Tuesday, 5 November 2013

Doing the 'Crop Rotation' tango!

Left: Truss tomatoes ... Right: Grape tomatoes

Two examples lead on to the 'issues' that I am trying to cope with in this first foray into veggie gardening since 1959-1960. First example, is one I have mentioned before. I stuffed both carrots and peas. The carrots were all twisted and gnarled, whereas the peas did not bear more than about three examples of fruit. Second example, is that my tomato vines have turned into a dense, twisted jungle which I despair will ever ripen any fruit.

So, what are the broader issues? First, the soil must be tilled adequately, 'friable' I believe is the term'. No sticks, no stones, but lots of organic matter. And the tilling must be much more than surface deep, one foot in depth even! Second, Not all plants make good neighbours. Some will happily coexist, while others must either precede or follow.

So, I need a rotation plan. 'Gardening Australia' recommends FOUR BEDS X FOUR YEARS. So, this I will incorporate into my forward planning. Requires much thought, as my choice of vegetables - the ones the family is happy to consume - are so at variance to that which GA has chosen.

Left: What is the mongrel eating my raspberries? ... Right: When do I harvest this bounteous supply of capsicum?

Left & Right: This cucumber is looking a treat with about 8 cuwies nearing harvest.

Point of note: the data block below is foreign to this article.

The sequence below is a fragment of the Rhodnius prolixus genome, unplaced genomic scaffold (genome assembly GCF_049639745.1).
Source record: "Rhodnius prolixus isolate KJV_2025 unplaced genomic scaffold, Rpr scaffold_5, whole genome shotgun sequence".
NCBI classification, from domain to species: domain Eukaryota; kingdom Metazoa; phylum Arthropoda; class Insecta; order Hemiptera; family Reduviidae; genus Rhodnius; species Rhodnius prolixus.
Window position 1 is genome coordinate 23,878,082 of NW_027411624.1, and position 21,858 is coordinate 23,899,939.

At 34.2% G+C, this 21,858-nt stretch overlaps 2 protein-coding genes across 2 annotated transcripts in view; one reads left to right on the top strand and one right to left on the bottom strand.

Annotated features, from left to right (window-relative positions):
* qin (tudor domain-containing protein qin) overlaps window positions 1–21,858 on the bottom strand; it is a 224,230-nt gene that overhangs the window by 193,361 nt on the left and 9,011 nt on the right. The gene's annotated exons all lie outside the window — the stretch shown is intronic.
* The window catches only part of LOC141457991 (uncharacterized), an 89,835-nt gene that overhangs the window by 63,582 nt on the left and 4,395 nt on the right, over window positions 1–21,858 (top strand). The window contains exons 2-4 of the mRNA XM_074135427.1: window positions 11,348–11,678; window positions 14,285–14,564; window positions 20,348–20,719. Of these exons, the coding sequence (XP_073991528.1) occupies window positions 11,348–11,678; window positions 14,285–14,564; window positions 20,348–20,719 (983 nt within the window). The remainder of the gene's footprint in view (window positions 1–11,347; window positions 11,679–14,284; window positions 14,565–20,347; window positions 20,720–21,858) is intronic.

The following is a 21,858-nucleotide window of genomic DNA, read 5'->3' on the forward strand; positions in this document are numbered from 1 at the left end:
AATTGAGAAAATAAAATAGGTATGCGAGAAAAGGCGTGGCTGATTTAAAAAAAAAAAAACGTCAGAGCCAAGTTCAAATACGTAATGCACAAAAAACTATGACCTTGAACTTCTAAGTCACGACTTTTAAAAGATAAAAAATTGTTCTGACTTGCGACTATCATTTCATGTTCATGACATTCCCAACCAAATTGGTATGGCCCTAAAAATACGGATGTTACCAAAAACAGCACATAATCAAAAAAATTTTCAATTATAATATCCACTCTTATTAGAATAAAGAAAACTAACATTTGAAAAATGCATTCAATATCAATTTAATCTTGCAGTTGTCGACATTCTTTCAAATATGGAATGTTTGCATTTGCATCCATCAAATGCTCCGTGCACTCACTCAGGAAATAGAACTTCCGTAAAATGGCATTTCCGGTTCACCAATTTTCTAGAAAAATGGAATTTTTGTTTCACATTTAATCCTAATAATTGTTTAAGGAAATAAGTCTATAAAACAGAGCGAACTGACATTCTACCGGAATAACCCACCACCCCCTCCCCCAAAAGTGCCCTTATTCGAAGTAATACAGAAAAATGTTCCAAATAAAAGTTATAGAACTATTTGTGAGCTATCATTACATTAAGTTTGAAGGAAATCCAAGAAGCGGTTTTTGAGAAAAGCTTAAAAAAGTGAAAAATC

And finally, a rockmelon. I have never grown them before, but think the fruit is just below, but separate from, the flower. Shall be interested to see if I am anywhere close!


Rosemary said...

Those rockmelon flowers look like they are male. If I remember correctly the female flowers start showing up a little later. I had 1 plant that took over the whole garden bed. Lots of sun and water and they take over.

Something for you to ponder on. The Native Americans grew 3 vegetables (The Three Sisters) in close proximity, each providing support for the other. These are corn, climbing beans, and squash. Tho corn provides the support for the beans and both provide shade for the squash. The beans also fix nitrogen in the soil which increases the sustainability.

Julie said...

Oops, sorry, Rosemary. Meant to respond when I read your comment - but forgot!

Then they would be similar to zucchini in their flower structure. They look similar in their growth poattern, and to cucumbers to.

I had read about beans growing up corn stalks. I might try ONE example of this next year. I am not a good plant tamer. I know about beans & peas and their generosity with nitrogen. Hence, two of my beds will be (pretty much) swapped over next year, with the tomatoes in the low bed and the beans/peas in the high bed, which will need lots of tilling in the mean time.

It is all quite engrossing when one gets into the detail.

Alannah had her first straight from the vine rASPBERRY TODAY, AND THE LOOK ON HER FACE WAS A DELIGHT. Sorry for the yelling ...

Rosemary said...

No worries Julie,

The cantaloupe (rockmelon) I grew in the front garden bed started as 4 little plants but the dratted bunnies (I'm in Oklahoma) ate 3. The 4th one damn near took over everything and was a source of great amazement to everyone walking by the house. No-one had ever before seen fruits in the front yard. It's a bit like your beds in Castlecrag. I grew up in a flat in Mosman and our bits of the garden were the front beds. Mum had one for flowers and the other always had a large variety of veggies.

Kirsten Lynn said...

I know someone who is eating your raspberries...

Julie said...

*grin* ... the look on her face when the flavour burst was to treasure!